The importance of science fiction to entrepreneurship

The importance of science fiction to entrepreneurship
By Ben Narasin
Oct 8 2016

There are three types of science fiction (in my view): crap, serialized crap and hard-science science fiction. The last type contains a wealth of visions of the future, many of which we enjoy today, and is referenced in the names of, or has influenced, many tech startups and world-class entrepreneurs.

When I started in 1993, there were few people trying to commercialize the newly born web, and widely conflicting views on how, or even if, it could be done. A single science fiction paperback preemptively helped me understand how the web would evolve — without it, I may not have been able to take my company public six years later.

At the time, most assumed the web would be a great egalitarian community where everything was equal, just a click away. If you built it, they would come. When I read Neal Stephenson’s Snow Crash (a book I later learned Reid Hoffman and Peter Thiel spent a weekend discussing before PayPal was created), I saw a more geographic metaphor; one where the point of entry was the most valuable land and the further away you were from that point, in a series of single clicks, the more remote and barren your neighborhood would be.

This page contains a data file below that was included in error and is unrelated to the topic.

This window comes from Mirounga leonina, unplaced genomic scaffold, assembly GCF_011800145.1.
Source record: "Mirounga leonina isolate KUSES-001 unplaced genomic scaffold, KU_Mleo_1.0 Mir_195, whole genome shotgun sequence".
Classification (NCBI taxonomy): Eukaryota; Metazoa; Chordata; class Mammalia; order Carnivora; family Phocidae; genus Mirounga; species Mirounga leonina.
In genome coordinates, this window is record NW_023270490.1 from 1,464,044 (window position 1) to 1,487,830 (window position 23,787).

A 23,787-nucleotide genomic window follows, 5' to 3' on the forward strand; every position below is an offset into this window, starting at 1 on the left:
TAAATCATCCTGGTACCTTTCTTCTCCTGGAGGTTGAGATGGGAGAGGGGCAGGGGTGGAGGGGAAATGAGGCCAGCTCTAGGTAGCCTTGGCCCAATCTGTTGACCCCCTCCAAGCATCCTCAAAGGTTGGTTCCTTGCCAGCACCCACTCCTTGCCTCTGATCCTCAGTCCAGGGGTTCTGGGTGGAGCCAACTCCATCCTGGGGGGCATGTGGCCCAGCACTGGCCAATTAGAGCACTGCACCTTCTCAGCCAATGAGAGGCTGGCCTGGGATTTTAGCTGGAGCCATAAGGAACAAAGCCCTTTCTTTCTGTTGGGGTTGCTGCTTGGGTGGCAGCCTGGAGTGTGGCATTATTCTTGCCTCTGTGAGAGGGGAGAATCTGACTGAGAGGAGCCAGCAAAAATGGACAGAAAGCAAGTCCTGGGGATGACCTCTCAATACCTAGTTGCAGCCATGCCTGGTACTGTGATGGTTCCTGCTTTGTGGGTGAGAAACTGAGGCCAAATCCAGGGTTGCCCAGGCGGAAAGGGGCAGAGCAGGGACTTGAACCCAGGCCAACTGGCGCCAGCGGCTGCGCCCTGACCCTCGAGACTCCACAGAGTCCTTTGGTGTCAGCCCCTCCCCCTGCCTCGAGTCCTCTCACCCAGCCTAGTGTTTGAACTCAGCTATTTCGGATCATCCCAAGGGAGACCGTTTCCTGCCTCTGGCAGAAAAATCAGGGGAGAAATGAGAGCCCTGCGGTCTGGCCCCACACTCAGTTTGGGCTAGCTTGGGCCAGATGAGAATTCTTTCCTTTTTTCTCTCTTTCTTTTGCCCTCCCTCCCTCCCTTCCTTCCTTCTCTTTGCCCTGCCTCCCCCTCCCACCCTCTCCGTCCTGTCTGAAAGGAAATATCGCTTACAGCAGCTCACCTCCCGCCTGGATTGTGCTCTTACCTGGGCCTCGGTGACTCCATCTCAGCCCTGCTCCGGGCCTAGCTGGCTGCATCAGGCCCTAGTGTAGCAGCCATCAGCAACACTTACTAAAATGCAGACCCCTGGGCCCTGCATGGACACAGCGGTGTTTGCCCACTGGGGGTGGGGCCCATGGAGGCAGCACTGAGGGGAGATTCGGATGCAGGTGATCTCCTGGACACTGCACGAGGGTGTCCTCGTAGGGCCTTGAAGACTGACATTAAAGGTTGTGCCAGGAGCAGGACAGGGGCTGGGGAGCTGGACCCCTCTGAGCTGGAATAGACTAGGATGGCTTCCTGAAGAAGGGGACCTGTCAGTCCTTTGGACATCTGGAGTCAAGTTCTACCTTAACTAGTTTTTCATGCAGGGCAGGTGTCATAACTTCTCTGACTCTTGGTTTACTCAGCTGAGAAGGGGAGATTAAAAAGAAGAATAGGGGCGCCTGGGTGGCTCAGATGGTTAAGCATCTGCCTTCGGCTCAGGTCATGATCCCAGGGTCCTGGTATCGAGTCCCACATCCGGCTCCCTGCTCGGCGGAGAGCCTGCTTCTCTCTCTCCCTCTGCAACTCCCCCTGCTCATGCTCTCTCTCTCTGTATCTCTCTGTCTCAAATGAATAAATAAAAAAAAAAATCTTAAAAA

Based on that insight, I spent two years negotiating deals with what would later be called portals; eventually landing AOL, Excite, Yahoo, Netscape, Microsoft and others. We ultimately became larger than most of them combined for the categories we focused on, became a portal in our own right and took the company public — aided in part by the vision from one book.

SciFi, fantasy, D&D and comics are a common root interest in founders and funders alike, and I’d argue they are interests we cannot afford to lose. They show us visions of the future we sometimes go on to build, or that we seek to fund. Charles Stross’s writing on gaming economics, AR and VR has ideas embedded within it that are better than most startup pitches I see. Diamond Age from Stephenson remains the most compelling edtech startup concept never built. Mother of Storms from John Barnes predicted global warming impacts, patent trolls, citizen journalism and private satellite launches far before they became even remotely early ideas for most.

Even China has figured out the importance of SciFi to success. Neil Gaiman recountsa conversation he had with a Chinese party official during their “first-ever state-sponsored science fiction convention in 2007,” when he asked why the event was being held:



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